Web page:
This landmark study of European international politics is a worthy complement to A.J.P. Taylor's classic The Struggle for Mastery in Europe 1848-1918. Paul Schroeder's comprehensive and authoritative addition to the Oxford History of Modern Europe charts the course of international history over the turbulent era of 1763-1848 in which the map of Europe and much of the world was redrawn time and again. Schroeder examines the wars, political crises, and intricate diplomatic transactions of the age, many of which, especially the Revolutionary and Napoleonic Wars, and the Congress of Vienna and its aftermath, had far-reaching consequences for modern Europe.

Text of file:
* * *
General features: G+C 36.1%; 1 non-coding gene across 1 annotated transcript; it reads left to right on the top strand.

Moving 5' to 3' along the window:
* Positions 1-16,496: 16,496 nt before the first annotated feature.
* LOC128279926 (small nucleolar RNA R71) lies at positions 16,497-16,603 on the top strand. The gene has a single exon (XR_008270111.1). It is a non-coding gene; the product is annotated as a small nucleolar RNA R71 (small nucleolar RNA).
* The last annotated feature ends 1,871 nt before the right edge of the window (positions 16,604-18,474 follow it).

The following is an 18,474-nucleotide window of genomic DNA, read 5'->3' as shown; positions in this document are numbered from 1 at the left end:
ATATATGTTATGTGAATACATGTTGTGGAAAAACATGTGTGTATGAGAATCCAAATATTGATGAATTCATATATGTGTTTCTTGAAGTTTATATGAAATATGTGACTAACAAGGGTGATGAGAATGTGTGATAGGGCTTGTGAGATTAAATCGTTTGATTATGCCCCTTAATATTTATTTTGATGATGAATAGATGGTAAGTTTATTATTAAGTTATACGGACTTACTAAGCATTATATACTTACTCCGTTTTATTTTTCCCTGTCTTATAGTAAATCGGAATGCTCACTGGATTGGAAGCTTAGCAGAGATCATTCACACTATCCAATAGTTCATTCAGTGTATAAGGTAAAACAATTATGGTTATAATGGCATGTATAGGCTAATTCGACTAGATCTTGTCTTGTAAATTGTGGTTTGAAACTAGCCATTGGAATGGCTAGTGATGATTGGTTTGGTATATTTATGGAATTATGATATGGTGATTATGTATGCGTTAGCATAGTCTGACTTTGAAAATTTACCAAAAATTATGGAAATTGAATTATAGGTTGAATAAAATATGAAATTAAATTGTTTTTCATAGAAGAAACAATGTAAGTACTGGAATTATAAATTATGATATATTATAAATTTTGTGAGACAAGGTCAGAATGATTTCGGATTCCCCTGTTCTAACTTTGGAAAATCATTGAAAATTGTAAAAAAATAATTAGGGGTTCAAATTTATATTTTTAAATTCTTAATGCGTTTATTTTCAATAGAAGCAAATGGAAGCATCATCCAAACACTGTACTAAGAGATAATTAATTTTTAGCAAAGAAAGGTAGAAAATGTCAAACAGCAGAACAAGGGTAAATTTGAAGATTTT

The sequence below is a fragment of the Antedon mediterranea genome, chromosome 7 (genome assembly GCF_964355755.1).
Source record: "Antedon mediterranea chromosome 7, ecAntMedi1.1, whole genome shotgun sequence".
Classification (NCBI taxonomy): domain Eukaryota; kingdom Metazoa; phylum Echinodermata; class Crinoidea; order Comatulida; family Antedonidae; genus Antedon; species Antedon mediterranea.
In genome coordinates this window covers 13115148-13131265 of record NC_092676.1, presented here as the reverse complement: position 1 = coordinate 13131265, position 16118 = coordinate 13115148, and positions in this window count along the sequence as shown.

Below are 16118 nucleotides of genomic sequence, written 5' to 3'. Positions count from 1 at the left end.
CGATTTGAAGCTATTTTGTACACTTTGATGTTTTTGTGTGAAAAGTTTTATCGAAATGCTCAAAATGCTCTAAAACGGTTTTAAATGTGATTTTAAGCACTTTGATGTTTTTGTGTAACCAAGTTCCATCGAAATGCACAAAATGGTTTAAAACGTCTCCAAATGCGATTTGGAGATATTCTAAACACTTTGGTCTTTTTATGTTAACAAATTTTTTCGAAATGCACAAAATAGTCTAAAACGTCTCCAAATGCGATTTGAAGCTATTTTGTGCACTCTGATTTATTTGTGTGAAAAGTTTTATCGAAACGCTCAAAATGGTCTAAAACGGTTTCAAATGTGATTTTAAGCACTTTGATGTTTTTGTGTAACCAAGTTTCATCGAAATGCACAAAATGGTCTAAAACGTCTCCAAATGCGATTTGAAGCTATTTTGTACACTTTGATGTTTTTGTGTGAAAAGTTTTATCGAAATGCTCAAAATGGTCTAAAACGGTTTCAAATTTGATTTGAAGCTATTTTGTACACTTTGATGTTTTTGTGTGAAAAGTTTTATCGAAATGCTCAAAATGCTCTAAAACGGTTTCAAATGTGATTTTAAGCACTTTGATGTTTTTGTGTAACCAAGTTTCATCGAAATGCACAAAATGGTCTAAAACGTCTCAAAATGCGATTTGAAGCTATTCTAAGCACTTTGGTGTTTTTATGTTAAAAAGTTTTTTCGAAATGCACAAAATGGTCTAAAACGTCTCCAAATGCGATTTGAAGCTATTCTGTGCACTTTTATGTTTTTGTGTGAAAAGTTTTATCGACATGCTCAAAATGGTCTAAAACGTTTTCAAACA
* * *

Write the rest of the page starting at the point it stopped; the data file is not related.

Schroeder also provides a new sharply revisionist account of the course of international politics over these years and a major reinterpretation of the structure and operation of the international system. He shows how the practice of international politics was transformed in revolutionary ways with extensive and beneficial effects. The Vienna Settlement established peace, he demonstrates, by abandoning, not restoring, the competitive balance-of-power politics of the eighteenth century, and devising a new political equilibrium in its stead. A European consensus on a new political balance was developed, with new rules to maintain it, ushering in a uniquely peaceful, progressive period in European international politics. This wide-ranging and penetrating study will be of great interest to historians, political scientists, and students of international relations.